It's been something of a class reunion lately. Francis Coppola made his first film in 10 years, "Youth Without Youth," a muddled mood-memory fantasia that attempted to recapitulate the handmade approach of his "Rain People" days. Martin Scorsese brought out his Rolling Stones documentary "Shine a Light," which hearkened back to his apprenticeship as editor of rock documentaries such as "Woodstock." Brian De Palma made his Iraqi docu-thingamajig "Redacted," which, in its shape-shifty experimentalism, recalled his earliest, French New Wave-influenced movies such as "The Wedding Party" and "Hi, Mom."
The directors of Spielberg's generation who came up in the late '60s and early '70s, many of them film-school-trained, were the first in America to push their encyclopedic passion for movies right into the forefront of their work. Their rebellion against Old Hollywood was essentially a pose, since directors like John Ford, Howard Hawks and Frank Capra were mainstays of their mindscapes. Old movies functioned for these filmmakers as primary experiences -- touchstones of inspiration -- in the same way that poetry or literature might have functioned for an earlier generation of artists.
Not all of the movie references were drawn from favorite Hollywood films. De Palma had his Godard phase before he entered his Hitchcock phase; Coppola drew heavily on Visconti's "The Leopard" (for "The Godfather") and Antonioni's "Blow-Up" (for "The Conversation"). Scorsese's "Mean Streets" is blood brother to Fellini's "I Vitelloni" and owes a debt to the scruffy, free-form spirit of the John Cassavetes indies. Even George Lucas, in his chilly debut feature, "THX 1138," piled on the art-house references to Jean Cocteau ("Blood of a Poet") and Carl Theodore Dreyer ("The Passion of Joan of Arc").
Spielberg, however, came from a somewhat different place. He never officially attended a major film school. His heroes were the big-picture guys like David Lean and Stanley Kubrick or versatile old studio hands like Michael Curtiz and Victor Fleming -- directors who could be counted on to deliver reliable commercial entertainment (and sometimes more than that). While many of his '70s confederates, who also were to include such directors as Terrence Malick, Jonathan Demme and Philip Kaufman, were attempting to work outside the industry, or subvert it from within through sheer force of artistry, Spielberg was directing episodes of "Night Gallery" and "Marcus Welby, M.D." and then moving on to sharks and flying saucers.
In the more "serious" film circles, his prodigious filmmaking skills were held against him as proof that he lacked substance. Even Pauline Kael, his most ardent critical champion early on, wrote of his uncommonly touching first feature "The Sugarland Express": "Maybe Spielberg loves action and comedy and speed so much that he really doesn't care if a movie has anything else in it. . . . I can't tell if he has any mind, or even a strong personality, but then a lot of good movie-makers have got by without being profound."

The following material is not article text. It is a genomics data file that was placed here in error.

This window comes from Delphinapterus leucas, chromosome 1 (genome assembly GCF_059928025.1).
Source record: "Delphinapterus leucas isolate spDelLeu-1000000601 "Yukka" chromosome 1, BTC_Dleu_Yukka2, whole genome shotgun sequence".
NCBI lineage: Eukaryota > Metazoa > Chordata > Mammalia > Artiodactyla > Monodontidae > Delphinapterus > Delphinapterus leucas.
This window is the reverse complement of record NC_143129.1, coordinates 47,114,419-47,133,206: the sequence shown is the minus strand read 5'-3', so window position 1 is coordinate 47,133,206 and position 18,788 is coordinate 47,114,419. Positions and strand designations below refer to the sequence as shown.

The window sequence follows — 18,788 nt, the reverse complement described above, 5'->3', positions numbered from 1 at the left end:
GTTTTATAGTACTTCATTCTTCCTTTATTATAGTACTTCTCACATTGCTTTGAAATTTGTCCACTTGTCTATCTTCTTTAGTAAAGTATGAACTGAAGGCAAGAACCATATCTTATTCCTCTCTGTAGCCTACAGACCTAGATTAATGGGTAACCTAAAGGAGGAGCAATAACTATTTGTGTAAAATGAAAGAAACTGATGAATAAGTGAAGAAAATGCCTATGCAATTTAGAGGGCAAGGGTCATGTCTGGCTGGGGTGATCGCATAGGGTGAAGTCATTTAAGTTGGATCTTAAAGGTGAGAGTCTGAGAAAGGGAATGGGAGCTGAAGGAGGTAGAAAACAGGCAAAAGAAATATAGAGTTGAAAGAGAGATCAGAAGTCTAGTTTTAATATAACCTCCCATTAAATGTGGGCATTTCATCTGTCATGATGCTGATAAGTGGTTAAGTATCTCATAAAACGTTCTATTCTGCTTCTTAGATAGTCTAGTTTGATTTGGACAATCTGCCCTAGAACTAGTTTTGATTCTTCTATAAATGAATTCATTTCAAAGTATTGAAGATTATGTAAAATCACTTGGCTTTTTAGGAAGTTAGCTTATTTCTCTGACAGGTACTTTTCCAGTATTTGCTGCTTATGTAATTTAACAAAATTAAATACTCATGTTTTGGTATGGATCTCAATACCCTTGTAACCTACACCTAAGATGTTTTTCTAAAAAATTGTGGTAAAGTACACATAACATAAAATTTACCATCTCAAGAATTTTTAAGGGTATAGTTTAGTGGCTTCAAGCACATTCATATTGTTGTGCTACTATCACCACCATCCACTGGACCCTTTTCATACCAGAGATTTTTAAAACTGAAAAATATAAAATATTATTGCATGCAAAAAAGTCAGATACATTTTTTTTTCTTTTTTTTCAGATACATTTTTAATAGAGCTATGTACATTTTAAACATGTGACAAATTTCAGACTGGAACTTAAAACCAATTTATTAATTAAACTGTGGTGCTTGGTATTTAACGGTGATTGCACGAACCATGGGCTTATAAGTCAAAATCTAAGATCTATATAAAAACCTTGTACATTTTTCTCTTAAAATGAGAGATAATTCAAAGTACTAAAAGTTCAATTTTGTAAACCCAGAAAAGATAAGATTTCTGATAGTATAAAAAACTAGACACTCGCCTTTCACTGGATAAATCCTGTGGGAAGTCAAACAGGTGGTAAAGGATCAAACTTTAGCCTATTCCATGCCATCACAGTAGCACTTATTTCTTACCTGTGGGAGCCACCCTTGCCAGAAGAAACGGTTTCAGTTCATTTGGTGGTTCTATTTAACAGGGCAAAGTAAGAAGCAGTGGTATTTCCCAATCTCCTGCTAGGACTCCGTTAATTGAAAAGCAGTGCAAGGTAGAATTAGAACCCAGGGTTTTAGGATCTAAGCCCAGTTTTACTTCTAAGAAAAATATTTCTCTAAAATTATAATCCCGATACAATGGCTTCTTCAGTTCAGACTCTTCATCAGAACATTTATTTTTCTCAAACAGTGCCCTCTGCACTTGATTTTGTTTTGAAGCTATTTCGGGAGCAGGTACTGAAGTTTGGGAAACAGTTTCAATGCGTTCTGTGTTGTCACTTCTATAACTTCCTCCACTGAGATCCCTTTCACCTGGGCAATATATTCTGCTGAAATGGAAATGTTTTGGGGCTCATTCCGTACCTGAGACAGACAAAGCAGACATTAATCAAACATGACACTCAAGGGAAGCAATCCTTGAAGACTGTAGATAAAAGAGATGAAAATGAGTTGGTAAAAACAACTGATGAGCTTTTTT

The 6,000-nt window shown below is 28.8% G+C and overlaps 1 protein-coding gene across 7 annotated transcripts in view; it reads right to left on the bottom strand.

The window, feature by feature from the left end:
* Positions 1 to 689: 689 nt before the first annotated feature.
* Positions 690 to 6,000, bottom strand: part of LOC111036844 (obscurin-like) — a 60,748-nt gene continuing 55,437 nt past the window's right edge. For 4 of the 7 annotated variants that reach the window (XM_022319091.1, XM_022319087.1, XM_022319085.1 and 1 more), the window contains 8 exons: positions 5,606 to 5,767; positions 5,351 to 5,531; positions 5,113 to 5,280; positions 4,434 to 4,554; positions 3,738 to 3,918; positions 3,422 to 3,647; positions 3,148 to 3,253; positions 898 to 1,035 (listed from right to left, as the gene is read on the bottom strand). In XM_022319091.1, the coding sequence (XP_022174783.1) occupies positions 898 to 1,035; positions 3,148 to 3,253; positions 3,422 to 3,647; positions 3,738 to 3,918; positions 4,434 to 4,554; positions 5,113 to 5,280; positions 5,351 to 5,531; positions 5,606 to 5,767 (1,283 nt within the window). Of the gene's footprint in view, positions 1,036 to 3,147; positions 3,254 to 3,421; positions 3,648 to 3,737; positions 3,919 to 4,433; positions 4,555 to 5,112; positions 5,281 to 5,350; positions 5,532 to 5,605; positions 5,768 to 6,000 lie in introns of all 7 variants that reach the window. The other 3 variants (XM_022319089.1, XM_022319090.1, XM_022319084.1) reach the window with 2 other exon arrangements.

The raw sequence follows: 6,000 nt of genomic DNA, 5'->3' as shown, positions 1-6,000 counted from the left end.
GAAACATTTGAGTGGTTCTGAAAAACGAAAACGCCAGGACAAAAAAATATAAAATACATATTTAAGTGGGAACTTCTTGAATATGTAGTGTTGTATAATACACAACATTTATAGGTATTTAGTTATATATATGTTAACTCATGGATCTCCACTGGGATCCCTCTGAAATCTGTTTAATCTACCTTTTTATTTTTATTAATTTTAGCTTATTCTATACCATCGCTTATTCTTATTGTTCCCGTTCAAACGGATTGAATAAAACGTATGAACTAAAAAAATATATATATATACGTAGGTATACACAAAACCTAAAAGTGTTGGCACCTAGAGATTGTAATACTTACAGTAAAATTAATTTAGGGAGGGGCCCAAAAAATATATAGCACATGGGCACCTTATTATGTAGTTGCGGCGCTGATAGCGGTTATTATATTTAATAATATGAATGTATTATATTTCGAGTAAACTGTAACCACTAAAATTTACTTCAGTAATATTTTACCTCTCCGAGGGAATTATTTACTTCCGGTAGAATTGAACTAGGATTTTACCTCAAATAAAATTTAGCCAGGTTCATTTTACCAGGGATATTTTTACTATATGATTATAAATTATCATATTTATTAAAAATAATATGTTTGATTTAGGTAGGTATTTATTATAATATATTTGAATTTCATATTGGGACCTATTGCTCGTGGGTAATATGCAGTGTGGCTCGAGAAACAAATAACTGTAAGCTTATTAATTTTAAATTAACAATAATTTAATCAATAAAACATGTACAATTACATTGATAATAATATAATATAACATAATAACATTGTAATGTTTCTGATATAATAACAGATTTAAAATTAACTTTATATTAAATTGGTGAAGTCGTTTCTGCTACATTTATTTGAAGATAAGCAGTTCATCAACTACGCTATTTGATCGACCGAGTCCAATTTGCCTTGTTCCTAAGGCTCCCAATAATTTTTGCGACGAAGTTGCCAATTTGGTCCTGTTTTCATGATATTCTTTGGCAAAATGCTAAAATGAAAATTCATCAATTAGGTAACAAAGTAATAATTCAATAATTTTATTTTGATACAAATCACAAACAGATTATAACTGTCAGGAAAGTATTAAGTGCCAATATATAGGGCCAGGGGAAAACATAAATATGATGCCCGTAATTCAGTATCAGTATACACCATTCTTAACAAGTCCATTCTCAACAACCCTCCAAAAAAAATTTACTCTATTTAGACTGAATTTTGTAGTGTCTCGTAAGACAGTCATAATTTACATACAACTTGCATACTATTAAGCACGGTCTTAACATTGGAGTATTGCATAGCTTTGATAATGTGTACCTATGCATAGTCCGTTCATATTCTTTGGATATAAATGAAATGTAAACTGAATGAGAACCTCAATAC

Resenting Mr. Blockbuster
AND OF course, as Spielberg began to rake in the riches, this was held against him too. It has always been a truism of popular culture, no more so than in the '70s, that artistry and commercial success are mutually exclusive. And where exceptions to this rule were made, as in the case of "The Godfather" films, it was because they were recognized as gangster films in name only. They were really about the corruption of the American dream. Spielberg's early movies are rife with broken families and intimations of child abandonment, but they are glittery baubles when placed beside the dungeon-like Coppola and Scorsese pictures (especially "The Godfather" films, "Mean Streets," "Taxi Driver," "Raging Bull") with their floridly Catholic sense of sin and redemption. Spielberg, by comparison, at least up through "The Color Purple," specialized in uplift, in the exaltation of the American dream. He himself became its personification.
Spielberg's "personality" does indeed come through loud and clear in those early films -- "Sugarland Express," "Jaws," "Close Encounters of the Third Kind" and "E.T." -- because of his delight, which we share, in how preposterously wizardly he is. Spielberg's genius was not simply to think like his audience -- any good hack can do that -- but to be his audience. His aesthetic instincts and his commercial instincts were twinned, and not in a calculating way, either -- at least not until "Raiders of the Lost Ark," which is when his large-scale entertainments, followed by the two "Indiana Jones" sequels and the "Jurassic Park" movies, turned into corporate theme parks themselves.
The career trajectory of Hollywood directors before the '70s typically followed the winding path from unpretentious to "prestigious" (i.e., Oscar-worthy). Take, for example, George Stevens, who went from "Alice Adams," "Swing Time," "Gunga Din" and "The More the Merrier" to "A Place in the Sun," "Giant," "The Diary of Anne Frank" and "The Greatest Story Ever Told." Most of the '70s directors did their best to avoid this syndrome or at least held out for as long as they could. Coppola's "Apocalypse Now," a deranged movie about a deranged war, could never have been mistaken for a respectable war epic. Scorsese's biblical movie was "The Last Temptation of Christ."